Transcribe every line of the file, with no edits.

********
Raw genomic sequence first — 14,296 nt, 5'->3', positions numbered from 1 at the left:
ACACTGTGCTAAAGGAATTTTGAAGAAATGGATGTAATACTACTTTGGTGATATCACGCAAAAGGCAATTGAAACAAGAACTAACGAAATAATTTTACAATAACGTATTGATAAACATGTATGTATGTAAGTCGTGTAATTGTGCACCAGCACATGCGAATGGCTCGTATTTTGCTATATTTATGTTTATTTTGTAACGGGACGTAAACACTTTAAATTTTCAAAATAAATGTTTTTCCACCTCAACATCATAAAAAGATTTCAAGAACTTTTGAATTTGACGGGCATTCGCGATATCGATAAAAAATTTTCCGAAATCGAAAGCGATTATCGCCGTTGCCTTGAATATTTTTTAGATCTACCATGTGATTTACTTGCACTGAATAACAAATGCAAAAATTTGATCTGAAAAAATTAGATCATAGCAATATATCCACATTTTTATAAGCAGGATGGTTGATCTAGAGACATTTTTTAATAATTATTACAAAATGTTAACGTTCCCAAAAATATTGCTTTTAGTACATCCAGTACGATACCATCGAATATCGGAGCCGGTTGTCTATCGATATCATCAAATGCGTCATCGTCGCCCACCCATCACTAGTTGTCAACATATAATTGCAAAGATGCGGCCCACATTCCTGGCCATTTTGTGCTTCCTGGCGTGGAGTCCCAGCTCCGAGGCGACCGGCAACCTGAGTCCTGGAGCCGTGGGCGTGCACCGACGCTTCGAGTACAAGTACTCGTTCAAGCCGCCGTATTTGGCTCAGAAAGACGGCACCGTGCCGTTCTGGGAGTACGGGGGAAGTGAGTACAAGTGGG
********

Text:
Raw genomic sequence first — 14,296 nt, 5'->3', positions numbered from 1 at the left:
ACACTGTGCTAAAGGAATTTTGAAGAAATGGATGTAATACTACTTTGGTGATATCACGCAAAAGGCAATTGAAACAAGAACTAACGAAATAATTTTACAATAACGTATTGATAAACATGTATGTATGTAAGTCGTGTAATTGTGCACCAGCACATGCGAATGGCTCGTATTTTGCTATATTTATGTTTATTTTGTAACGGGACGTAAACACTTTAAATTTTCAAAATAAATGTTTTTCCACCTCAACATCATAAAAAGATTTCAAGAACTTTTGAATTTGACGGGCATTCGCGATATCGATAAAAAATTTTCCGAAATCGAAAGCGATTATCGCCGTTGCCTTGAATATTTTTTAGATCTACCATGTGATTTACTTGCACTGAATAACAAATGCAAAAATTTGATCTGAAAAAATTAGATCATAGCAATATATCCACATTTTTATAAGCAGGATGGTTGATCTAGAGACATTTTTTAATAATTATTACAAAATGTTAACGTTCCCAAAAATATTGCTTTTAGTACATCCAGTACGATACCATCGAATATCGGAGCCGGTTGTCTATCGATATCATCAAATGCGTCATCGTCGCCCACCCATCACTAGTTGTCAACATATAATTGCAAAGATGCGGCCCACATTCCTGGCCATTTTGTGCTTCCTGGCGTGGAGTCCCAGCTCCGAGGCGACCGGCAACCTGAGTCCTGGAGCCGTGGGCGTGCACCGACGCTTCGAGTACAAGTACTCGTTCAAGCCGCCGTATTTGGCTCAGAAAGACGGCACCGTGCCGTTCTGGGAGTACGGGGGAAGTGAGTACAAGTGGG